Katrina

By Sean Carroll | August 29, 2005 10:27 am

Hurricane Katrina has weakened slightly, but is still extremely powerful as it heads towards New Orleans. (Current forecast here.) The city is extremely vulnerable to this kind of storm, as Chris Mooney pointed out a few months ago. See also Roger Pielke.

Our wishes are with everyone on the Gulf Coast affected by this storm. Consider donating to the Red Cross to help.

CATEGORIZED UNDER: Miscellany
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  • http://iso42.blogspot.com iso42

    Unfortunately, the hurricane season lasts another 2-3 months and I wonder what else is on store …

  • http://www.livejournal.com/~quantoken Quantoken

    Sean:

    I was thinking about writting a ridiculing comment that some global warming theorists would probably jump in and claim that Global Warming is responsible for causing Katrina, just like some jumped in to claim Global Warming caused the Indian Ocean Earthquate and Tsunami last year. But before I could find time to write up my comments, this already shows up on CNN and TIME:

    Is Global Warming Fueling Katrina?

    Another clear indication that there is NO lack of crackpotists in the establishment camps. It’s all craps.

    Quantoken

  • Adam

    Quantoken, did global warming theorists really claim that last year’s tsunami, which was caused by undersea movement, was caused by global warming? I mean, sure, there will always be ill-informed loons making lunatic claims on this internerd of Gore’s*, but I must have missed anyone serious making such a bizarre claim. Do you have a link?

    The idea that higher energies in the atmosphere might cause an increase in ‘extreme weather events’ isn’t so crazy, however, but you’d need to investigate correlations formally (and presumably your conclusions will inevitably be coloured by the model that you used in order to pick and manipulate your variables).

    *Nothing personal

  • http://www.livejournal.com/~quantoken Quantoken

    Adam:

    I gave the link to today’s TIME article and you can check. If they are so quick to jump in and connect Global Warming with Katrina, would it surprised you at all that they did jump in and claimed a connection between Global Warming and last year’s Tsunami?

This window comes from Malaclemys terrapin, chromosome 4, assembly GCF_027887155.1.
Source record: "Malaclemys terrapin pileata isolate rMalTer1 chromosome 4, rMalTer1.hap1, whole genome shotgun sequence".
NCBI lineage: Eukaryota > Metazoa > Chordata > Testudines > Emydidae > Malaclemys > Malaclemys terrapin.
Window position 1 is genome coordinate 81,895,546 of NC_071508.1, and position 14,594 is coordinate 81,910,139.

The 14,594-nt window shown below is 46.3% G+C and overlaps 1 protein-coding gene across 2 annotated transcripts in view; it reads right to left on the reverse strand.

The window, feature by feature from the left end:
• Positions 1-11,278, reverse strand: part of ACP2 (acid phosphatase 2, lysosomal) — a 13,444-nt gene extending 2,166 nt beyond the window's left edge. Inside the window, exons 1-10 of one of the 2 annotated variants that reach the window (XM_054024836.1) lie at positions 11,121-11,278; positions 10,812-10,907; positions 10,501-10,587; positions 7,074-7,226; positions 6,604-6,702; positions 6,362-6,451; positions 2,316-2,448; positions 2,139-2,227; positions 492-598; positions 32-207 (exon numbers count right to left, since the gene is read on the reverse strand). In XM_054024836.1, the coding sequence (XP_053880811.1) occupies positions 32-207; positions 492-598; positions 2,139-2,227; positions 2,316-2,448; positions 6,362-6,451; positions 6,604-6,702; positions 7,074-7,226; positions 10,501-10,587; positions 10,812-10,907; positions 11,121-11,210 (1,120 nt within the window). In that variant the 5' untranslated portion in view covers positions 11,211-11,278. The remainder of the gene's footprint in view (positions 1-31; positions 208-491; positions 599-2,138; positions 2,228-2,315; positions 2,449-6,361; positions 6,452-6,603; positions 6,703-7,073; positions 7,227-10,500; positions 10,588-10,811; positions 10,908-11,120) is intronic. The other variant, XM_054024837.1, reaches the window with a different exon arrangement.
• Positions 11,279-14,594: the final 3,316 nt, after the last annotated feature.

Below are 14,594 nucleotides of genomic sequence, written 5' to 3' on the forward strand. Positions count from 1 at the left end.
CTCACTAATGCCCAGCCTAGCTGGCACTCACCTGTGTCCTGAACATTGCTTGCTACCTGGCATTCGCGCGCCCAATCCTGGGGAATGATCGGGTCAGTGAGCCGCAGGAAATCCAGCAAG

I saw they make that claim on the TV news right after the Tsunami, not on the web search. But you can find plenty of links by searching “Global Warming” + “Indian Ocean Tsunami”. It is only because the idea was too obviously silly that it did not get widespread. But the “experts” did make the silly claims to start with. And today you see it again on Katrina.

    Quantoken

  • Adam

    Quantoken:

    Yes, it would certainly surprise me if anyone serious connected the earthquake that caused the tsunami with global warming, because I can’t think of a model that would relate them (if, of course, a sensible model does exist, then hey, is my face red). A model relating global warming (and associated increased atmospheric energy, at least in the climatically important volume of atmosphere) with increased occurence of ‘extreme weather events’ would appear to be rather saner, from my perspective of limited expertise, however.

    I am aware that I can use google to find any number of insane theories; I was just wondering if you had an actual link that I could read, to judge how respectable the ‘global warming theorists’ that you are talking about are (although, of course, it’s not easy for a non-expert such as myself to judge. I may have to restrict myself to looking for people who are employed to research in that area at respectable universities, for example), against those in recent global warming/hurrican articles.

  • Arun

    The most “serious” person I found who said that global warming caused/contributed to the tsunami is a Russian politician.